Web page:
A few travel industry professionals, including one buyer, recently have questioned why we publish hotel executives’ predictions on negotiated rate increases, which tend to be overly aggressive.
To be sure, what a hotel CEO projects when reporting second-quarter earnings is rarely what we see when negotiations wrap up at the end of the year. They can, however, provide a fairly accurate idea of what buyers should expect when they first sit down at the table.
Take this year, for example. Several hotel CEOs at the start of the summer indicated that they would push for rate increases in the high-single-digit percentage range
. In its recent forecast, Advito suggested that corporate rate increases in most global regions should be closer to about 6 percent. New York University Tisch Center for Hospitality divisional dean Bjorn Hanson, whose forecast for corporate rates was similar to Advito’s, noted that the difference between buyer and seller expectations are “as far apart as ever before.”
Last year, rate increases generally were below what CEOs had projected, but for many buyers, that came after several rounds of aggressive negotiations.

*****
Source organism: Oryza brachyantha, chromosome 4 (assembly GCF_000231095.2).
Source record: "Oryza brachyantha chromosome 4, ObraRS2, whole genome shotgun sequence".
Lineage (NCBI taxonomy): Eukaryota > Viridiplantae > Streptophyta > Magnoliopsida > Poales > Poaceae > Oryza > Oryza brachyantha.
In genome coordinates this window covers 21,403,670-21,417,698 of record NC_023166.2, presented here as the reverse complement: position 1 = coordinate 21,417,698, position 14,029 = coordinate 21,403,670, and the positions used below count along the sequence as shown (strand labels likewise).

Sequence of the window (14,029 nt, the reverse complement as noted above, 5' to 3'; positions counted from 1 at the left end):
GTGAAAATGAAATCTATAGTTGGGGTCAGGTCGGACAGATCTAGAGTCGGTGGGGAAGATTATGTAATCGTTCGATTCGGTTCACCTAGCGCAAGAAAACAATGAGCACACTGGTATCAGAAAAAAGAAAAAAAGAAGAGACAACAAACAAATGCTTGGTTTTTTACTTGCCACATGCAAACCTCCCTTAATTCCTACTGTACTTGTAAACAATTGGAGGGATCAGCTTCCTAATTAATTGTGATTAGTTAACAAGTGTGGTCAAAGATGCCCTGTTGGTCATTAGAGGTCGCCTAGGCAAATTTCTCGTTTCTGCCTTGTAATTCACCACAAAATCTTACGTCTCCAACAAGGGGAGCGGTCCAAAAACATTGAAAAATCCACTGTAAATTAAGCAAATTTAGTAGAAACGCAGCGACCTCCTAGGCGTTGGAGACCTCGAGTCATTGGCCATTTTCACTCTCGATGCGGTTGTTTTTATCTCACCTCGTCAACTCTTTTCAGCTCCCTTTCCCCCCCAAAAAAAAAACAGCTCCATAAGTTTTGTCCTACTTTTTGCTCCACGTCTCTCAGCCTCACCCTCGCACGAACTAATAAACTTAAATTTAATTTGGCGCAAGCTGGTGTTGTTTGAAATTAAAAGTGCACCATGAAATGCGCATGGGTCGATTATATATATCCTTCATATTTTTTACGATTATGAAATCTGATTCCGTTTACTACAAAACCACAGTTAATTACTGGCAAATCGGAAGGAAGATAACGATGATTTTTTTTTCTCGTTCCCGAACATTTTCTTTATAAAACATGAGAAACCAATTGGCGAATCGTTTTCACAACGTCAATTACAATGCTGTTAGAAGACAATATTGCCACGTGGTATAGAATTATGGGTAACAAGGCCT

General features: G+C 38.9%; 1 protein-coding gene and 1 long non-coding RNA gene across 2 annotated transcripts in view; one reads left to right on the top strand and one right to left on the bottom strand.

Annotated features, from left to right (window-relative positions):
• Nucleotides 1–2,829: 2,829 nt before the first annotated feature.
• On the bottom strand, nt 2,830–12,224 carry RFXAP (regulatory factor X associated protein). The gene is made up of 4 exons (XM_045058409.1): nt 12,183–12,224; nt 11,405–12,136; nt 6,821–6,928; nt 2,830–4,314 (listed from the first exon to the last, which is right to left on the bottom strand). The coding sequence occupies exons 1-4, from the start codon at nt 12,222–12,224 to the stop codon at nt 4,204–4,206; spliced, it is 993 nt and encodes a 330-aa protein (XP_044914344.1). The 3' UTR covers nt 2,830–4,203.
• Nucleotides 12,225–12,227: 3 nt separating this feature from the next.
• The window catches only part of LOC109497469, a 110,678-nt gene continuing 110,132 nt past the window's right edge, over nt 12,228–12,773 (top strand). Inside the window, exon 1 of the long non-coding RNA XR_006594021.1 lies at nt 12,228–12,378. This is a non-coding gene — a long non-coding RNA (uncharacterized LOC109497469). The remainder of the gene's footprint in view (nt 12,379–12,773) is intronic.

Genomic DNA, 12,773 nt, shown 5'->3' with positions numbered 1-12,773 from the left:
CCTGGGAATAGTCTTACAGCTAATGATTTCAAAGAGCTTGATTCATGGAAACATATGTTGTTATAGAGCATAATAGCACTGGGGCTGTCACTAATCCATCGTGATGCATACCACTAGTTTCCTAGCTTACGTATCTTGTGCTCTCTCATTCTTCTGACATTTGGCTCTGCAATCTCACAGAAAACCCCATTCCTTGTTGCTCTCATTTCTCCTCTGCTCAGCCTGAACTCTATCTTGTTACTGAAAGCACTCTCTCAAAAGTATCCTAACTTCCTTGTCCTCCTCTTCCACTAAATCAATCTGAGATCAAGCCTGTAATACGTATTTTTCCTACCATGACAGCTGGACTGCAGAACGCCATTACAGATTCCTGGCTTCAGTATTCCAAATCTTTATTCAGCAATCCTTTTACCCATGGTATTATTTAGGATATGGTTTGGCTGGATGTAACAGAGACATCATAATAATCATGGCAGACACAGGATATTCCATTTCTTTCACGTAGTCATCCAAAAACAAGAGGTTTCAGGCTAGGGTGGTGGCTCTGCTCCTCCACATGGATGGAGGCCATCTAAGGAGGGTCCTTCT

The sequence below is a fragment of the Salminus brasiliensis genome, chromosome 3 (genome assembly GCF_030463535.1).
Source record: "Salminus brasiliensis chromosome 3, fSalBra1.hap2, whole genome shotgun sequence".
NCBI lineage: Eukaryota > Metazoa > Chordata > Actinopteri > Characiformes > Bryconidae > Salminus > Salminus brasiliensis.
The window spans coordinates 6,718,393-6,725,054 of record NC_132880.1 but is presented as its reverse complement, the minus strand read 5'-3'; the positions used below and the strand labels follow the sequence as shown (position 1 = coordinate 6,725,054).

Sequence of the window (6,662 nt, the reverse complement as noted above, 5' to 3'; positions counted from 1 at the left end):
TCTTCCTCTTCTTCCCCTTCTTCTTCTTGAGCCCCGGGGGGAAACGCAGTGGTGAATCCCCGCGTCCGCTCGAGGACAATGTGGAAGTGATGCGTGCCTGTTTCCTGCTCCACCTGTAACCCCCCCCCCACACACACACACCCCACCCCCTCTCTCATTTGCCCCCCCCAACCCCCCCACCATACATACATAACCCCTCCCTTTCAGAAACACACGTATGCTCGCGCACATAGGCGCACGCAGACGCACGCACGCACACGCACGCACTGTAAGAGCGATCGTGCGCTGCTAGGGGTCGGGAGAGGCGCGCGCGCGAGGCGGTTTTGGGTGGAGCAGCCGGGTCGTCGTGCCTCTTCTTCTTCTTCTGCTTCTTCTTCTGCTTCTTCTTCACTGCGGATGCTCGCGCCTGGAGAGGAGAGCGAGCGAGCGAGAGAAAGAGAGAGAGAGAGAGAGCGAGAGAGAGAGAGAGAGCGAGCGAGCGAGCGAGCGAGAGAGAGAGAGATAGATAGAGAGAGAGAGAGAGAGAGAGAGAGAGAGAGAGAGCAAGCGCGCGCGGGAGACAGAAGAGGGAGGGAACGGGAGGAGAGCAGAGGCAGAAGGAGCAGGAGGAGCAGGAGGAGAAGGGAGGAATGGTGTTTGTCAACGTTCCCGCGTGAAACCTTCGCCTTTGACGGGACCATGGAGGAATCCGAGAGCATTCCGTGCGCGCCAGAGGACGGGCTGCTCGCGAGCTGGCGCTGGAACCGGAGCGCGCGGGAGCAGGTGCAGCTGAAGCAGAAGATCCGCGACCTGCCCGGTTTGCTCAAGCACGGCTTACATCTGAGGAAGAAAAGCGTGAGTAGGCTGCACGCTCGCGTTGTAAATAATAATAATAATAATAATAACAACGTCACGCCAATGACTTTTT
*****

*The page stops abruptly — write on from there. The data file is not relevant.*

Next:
We always want to present the complete picture, but in a 24-hour news cycle, the pixels of that picture sometimes come in one at a time. If the CEO of hotel company X says his sales team will push to raise rates by 10 percent next year, that is news, and we want to get that news out to you as quickly as possible. As other CEOs, analysts, consultants and buyers weigh in, we want to get that out as well. Ultimately, we usually try to tie all the perspectives together into some sort of roundup story.
It’s a valid question, however, to ask whether this can skew expectations. Veteran buyers know the process, but novices and those without much leverage might be more at the mercy at whatever tone the CEOs have set at the beginning of the year.
I plan to pose this question to our advisory board when we meet next week, but I’d love to hear responses from our general audience. When a CEO projects rate increases, should we consider that legitimate news, conveying the tenor of upcoming negotiations from the hotelier side? Or is it just meaningless smoke until placed until the larger context?